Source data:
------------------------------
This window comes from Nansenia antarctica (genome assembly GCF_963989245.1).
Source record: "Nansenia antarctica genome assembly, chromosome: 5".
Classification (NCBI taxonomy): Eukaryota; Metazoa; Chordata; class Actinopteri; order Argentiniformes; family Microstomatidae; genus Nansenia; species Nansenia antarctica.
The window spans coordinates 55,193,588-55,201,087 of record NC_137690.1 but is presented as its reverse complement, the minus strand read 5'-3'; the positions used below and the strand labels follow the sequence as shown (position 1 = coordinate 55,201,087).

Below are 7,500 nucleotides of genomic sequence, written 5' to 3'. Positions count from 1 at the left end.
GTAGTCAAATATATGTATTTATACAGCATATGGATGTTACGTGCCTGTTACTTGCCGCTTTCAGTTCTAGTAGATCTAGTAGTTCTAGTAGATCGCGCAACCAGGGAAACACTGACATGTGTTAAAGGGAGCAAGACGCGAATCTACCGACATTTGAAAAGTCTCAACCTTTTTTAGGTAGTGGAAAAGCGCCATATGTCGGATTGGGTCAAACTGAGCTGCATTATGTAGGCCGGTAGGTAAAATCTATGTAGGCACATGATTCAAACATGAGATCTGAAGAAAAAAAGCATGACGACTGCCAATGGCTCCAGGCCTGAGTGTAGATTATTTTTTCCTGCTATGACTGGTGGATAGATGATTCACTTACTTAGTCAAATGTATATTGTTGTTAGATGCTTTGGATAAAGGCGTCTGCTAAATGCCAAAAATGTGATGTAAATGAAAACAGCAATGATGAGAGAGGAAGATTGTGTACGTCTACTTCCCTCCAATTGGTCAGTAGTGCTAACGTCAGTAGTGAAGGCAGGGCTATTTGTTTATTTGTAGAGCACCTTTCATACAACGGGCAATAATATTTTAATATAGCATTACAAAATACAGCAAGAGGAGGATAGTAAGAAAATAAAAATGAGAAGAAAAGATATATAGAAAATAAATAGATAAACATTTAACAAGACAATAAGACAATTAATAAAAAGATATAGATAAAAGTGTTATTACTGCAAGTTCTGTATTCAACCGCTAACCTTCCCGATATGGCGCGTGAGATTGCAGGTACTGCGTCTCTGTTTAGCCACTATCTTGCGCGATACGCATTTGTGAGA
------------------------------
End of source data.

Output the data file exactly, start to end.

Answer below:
This window comes from Nansenia antarctica (genome assembly GCF_963989245.1).
Source record: "Nansenia antarctica genome assembly, chromosome: 5".
Classification (NCBI taxonomy): Eukaryota; Metazoa; Chordata; class Actinopteri; order Argentiniformes; family Microstomatidae; genus Nansenia; species Nansenia antarctica.
The window spans coordinates 55,193,588-55,201,087 of record NC_137690.1 but is presented as its reverse complement, the minus strand read 5'-3'; the positions used below and the strand labels follow the sequence as shown (position 1 = coordinate 55,201,087).

Below are 7,500 nucleotides of genomic sequence, written 5' to 3'. Positions count from 1 at the left end.
GTAGTCAAATATATGTATTTATACAGCATATGGATGTTACGTGCCTGTTACTTGCCGCTTTCAGTTCTAGTAGATCTAGTAGTTCTAGTAGATCGCGCAACCAGGGAAACACTGACATGTGTTAAAGGGAGCAAGACGCGAATCTACCGACATTTGAAAAGTCTCAACCTTTTTTAGGTAGTGGAAAAGCGCCATATGTCGGATTGGGTCAAACTGAGCTGCATTATGTAGGCCGGTAGGTAAAATCTATGTAGGCACATGATTCAAACATGAGATCTGAAGAAAAAAAGCATGACGACTGCCAATGGCTCCAGGCCTGAGTGTAGATTATTTTTTCCTGCTATGACTGGTGGATAGATGATTCACTTACTTAGTCAAATGTATATTGTTGTTAGATGCTTTGGATAAAGGCGTCTGCTAAATGCCAAAAATGTGATGTAAATGAAAACAGCAATGATGAGAGAGGAAGATTGTGTACGTCTACTTCCCTCCAATTGGTCAGTAGTGCTAACGTCAGTAGTGAAGGCAGGGCTATTTGTTTATTTGTAGAGCACCTTTCATACAACGGGCAATAATATTTTAATATAGCATTACAAAATACAGCAAGAGGAGGATAGTAAGAAAATAAAAATGAGAAGAAAAGATATATAGAAAATAAATAGATAAACATTTAACAAGACAATAAGACAATTAATAAAAAGATATAGATAAAAGTGTTATTACTGCAAGTTCTGTATTCAACCGCTAACCTTCCCGATATGGCGCGTGAGATTGCAGGTACTGCGTCTCTGTTTAGCCACTATCTTGCGCGATACGCATTTGTGAGA